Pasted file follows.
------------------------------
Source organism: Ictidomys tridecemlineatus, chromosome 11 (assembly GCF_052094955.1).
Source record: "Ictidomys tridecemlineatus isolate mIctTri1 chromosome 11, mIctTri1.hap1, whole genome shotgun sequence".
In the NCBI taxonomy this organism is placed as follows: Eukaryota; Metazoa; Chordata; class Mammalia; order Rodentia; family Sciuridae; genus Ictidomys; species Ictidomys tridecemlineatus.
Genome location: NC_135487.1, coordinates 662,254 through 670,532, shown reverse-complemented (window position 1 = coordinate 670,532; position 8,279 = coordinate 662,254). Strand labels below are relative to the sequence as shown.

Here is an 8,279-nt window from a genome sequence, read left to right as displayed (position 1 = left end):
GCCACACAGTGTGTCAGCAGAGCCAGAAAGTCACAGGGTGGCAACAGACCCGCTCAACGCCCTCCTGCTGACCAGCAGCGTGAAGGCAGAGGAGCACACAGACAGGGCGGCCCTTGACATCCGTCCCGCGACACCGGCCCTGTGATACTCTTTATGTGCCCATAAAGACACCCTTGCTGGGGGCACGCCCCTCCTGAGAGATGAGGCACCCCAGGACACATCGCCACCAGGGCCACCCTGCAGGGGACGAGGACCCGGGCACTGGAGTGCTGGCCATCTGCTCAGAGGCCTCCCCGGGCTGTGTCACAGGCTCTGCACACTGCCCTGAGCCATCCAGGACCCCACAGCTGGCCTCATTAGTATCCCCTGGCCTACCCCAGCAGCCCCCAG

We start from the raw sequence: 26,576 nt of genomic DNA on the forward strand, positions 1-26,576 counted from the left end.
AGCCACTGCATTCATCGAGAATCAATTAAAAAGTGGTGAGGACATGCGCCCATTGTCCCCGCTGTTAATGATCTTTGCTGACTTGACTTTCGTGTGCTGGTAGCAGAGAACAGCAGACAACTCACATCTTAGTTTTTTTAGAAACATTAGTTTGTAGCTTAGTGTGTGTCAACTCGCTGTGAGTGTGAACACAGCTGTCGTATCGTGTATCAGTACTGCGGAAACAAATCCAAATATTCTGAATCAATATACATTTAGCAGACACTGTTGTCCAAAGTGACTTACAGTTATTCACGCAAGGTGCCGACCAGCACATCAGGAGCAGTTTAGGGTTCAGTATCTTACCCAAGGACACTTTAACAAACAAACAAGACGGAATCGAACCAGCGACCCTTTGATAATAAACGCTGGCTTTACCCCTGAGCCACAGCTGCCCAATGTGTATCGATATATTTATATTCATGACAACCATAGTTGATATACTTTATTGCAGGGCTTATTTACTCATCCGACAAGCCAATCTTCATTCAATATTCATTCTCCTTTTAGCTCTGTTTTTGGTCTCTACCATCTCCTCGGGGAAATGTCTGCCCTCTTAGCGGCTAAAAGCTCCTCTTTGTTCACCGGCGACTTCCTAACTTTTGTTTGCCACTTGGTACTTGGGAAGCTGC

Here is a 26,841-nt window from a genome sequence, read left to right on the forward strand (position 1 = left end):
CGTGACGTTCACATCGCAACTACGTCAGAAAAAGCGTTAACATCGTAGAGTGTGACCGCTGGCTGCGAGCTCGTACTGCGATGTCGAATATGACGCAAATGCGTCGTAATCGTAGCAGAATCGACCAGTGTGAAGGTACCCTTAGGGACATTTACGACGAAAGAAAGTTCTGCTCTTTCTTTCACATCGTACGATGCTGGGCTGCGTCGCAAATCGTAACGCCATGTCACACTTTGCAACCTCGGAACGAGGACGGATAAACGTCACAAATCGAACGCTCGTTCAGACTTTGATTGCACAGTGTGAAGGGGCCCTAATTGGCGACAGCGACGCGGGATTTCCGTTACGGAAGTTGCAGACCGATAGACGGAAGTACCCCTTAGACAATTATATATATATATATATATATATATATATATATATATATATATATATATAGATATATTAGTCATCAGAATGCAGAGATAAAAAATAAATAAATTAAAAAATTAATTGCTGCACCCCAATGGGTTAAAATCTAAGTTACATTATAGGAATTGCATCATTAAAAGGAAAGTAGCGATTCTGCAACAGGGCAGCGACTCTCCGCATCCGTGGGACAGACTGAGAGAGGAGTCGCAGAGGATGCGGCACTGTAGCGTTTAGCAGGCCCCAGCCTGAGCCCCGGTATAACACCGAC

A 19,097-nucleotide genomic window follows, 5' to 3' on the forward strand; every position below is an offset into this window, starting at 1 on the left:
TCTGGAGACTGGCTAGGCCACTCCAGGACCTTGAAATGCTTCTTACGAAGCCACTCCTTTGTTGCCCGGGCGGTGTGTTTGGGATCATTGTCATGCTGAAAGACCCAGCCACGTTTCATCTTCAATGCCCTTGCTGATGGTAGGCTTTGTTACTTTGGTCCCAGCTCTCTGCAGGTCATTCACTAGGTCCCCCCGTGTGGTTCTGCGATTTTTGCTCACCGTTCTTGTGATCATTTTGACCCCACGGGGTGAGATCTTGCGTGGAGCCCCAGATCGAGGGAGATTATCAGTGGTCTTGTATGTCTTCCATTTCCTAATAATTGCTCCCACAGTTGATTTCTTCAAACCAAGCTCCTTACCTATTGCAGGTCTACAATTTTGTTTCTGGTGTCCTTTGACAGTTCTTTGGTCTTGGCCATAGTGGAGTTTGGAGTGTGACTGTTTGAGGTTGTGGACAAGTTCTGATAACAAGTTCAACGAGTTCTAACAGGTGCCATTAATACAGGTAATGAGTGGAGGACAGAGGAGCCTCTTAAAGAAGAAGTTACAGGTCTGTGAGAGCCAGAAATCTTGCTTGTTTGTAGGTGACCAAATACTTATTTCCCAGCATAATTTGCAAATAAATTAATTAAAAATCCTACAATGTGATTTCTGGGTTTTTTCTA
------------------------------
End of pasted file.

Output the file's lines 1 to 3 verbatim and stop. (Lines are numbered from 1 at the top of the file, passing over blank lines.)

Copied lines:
Source organism: Ictidomys tridecemlineatus, chromosome 11 (assembly GCF_052094955.1).
Source record: "Ictidomys tridecemlineatus isolate mIctTri1 chromosome 11, mIctTri1.hap1, whole genome shotgun sequence".
In the NCBI taxonomy this organism is placed as follows: Eukaryota; Metazoa; Chordata; class Mammalia; order Rodentia; family Sciuridae; genus Ictidomys; species Ictidomys tridecemlineatus.